In sum, the Court believes that this case was better suited to be tried in three distinct subparts, and exercised its discretion under Fed. R. Civ. P. 42(b) to do so. In essence though, since the Court is employing the same jury for all three subparts, these subparts actually constitute one trial. By ordering the trial in this manner, the Court has built in lapses of time, whereby the attorneys, and the Court, are given more time to prepare each subpart, and the jury has been relieved of the responsibility of determining all of the issues in one trial, after having been presented with a rather unwieldy amount of evidence, and an extraordinarily long set of jury instructions, and verdict slip.

III. Defendant's Motion to Seat New Jury For Damages Trial (doc. no. 563)

Defendant now seeks to seat an entirely new jury and alleges that there is a danger of unfair prejudice because the jury will be unable to dispassionately decide the issue of compensatory damages without taking into consideration their prior findings of willful infringement.

As explained immediately hereinabove (Section II), although the trial of this matter has been split into three distinct subsections or subparts, the trial of this matter still only really constitutes one trial, with the same jury. The Court, within its discretion and after consulting with the parties on numerous occasions (as discussed above), split the trial of this case into three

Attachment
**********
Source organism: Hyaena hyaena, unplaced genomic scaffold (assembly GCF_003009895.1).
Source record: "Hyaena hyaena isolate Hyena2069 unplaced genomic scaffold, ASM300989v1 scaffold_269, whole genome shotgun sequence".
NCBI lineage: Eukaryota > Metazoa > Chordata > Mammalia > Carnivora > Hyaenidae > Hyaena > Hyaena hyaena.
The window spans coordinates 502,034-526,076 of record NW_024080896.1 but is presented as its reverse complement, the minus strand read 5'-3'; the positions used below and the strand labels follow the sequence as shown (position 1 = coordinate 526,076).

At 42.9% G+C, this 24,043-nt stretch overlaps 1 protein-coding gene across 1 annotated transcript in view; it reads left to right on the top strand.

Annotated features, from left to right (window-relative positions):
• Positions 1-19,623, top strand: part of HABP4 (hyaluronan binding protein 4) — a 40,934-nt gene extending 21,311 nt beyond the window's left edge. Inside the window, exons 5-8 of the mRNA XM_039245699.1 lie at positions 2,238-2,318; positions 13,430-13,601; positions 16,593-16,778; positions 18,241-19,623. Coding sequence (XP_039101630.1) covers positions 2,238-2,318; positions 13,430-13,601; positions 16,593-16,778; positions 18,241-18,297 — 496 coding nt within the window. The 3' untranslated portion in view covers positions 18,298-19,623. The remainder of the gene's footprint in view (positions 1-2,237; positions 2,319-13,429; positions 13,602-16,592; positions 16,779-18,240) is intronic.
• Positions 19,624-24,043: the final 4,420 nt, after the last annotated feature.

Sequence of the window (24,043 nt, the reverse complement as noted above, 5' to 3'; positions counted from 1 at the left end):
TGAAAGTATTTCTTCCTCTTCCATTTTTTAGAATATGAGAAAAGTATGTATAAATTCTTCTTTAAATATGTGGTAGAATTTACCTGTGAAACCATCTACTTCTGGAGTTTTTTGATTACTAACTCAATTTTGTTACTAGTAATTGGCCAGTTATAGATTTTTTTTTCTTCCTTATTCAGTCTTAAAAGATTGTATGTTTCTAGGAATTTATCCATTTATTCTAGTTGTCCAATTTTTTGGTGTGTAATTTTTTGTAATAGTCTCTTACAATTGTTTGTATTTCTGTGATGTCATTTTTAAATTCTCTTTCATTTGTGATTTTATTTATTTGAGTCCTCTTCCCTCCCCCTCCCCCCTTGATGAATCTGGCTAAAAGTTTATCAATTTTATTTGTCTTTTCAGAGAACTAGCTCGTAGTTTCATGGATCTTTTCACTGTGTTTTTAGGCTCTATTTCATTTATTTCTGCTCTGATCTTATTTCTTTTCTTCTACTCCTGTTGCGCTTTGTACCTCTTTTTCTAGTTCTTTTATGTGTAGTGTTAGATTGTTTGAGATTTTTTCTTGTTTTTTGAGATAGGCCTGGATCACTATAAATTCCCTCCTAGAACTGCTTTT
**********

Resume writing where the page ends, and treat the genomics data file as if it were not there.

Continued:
(3) subparts in order to give the attorney's more time to prepare each segment of the trial, and to hopefully reduce the overall length of the trial time by narrowly tailoring the issues to be tried in each subpart. See Fed. R. Civ. P. 1; Weiss v. Regal Collections, 385 F.3d 337, 342 (3d Cir. 2004) (citing Canister Co. v. Leahy, 182 F.2d 510, 514 (3d Cir. 1950)) (holding that the Federal Rules of Civil Procedure are interdependent).

The Court has also chosen to keep the same jury so as to avoid the inefficiency of having to select three (3) separate juries, who would each be required to learn anew the technology at issue, not to mention the intricate details of patent law. Thus, to select two new juries (one for damages, and one for invalidity) for the remaining subparts of the trial, would result in great duplication and inefficiency.

Simply put, the Court ordered the trial in this manner as an exercise of its discretion. Fed. R. Civ. P. 42(b). Another equally permissible exercise of this Court's discretion could have been to try the entire case in one lengthy and exhausting trial, and ...